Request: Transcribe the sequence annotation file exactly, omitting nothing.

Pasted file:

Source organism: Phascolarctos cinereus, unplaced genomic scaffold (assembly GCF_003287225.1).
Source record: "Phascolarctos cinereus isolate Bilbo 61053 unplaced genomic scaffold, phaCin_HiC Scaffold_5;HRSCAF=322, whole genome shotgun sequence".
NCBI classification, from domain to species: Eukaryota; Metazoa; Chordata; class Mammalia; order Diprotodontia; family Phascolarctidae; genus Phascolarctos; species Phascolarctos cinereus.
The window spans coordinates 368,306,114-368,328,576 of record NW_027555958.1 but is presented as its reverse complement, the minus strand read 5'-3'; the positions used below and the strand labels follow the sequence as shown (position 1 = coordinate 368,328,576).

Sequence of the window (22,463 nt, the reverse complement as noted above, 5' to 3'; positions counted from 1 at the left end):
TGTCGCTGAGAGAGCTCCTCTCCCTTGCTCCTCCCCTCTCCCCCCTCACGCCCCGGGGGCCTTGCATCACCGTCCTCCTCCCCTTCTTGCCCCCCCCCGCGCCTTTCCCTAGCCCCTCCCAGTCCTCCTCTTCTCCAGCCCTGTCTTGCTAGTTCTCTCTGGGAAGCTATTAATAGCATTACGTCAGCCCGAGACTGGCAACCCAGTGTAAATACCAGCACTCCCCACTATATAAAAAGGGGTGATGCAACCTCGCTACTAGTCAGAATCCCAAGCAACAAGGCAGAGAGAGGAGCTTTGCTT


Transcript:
Source organism: Phascolarctos cinereus, unplaced genomic scaffold (assembly GCF_003287225.1).
Source record: "Phascolarctos cinereus isolate Bilbo 61053 unplaced genomic scaffold, phaCin_HiC Scaffold_5;HRSCAF=322, whole genome shotgun sequence".
NCBI classification, from domain to species: Eukaryota; Metazoa; Chordata; class Mammalia; order Diprotodontia; family Phascolarctidae; genus Phascolarctos; species Phascolarctos cinereus.
The window spans coordinates 368,306,114-368,328,576 of record NW_027555958.1 but is presented as its reverse complement, the minus strand read 5'-3'; the positions used below and the strand labels follow the sequence as shown (position 1 = coordinate 368,328,576).

Sequence of the window (22,463 nt, the reverse complement as noted above, 5' to 3'; positions counted from 1 at the left end):
TGTCGCTGAGAGAGCTCCTCTCCCTTGCTCCTCCCCTCTCCCCCCTCACGCCCCGGGGGCCTTGCATCACCGTCCTCCTCCCCTTCTTGCCCCCCCCCGCGCCTTTCCCTAGCCCCTCCCAGTCCTCCTCTTCTCCAGCCCTGTCTTGCTAGTTCTCTCTGGGAAGCTATTAATAGCATTACGTCAGCCCGAGACTGGCAACCCAGTGTAAATACCAGCACTCCCCACTATATAAAAAGGGGTGATGCAACCTCGCTACTAGTCAGAATCCCAAGCAACAAGGCAGAGAGAGGAGCTTTGCTT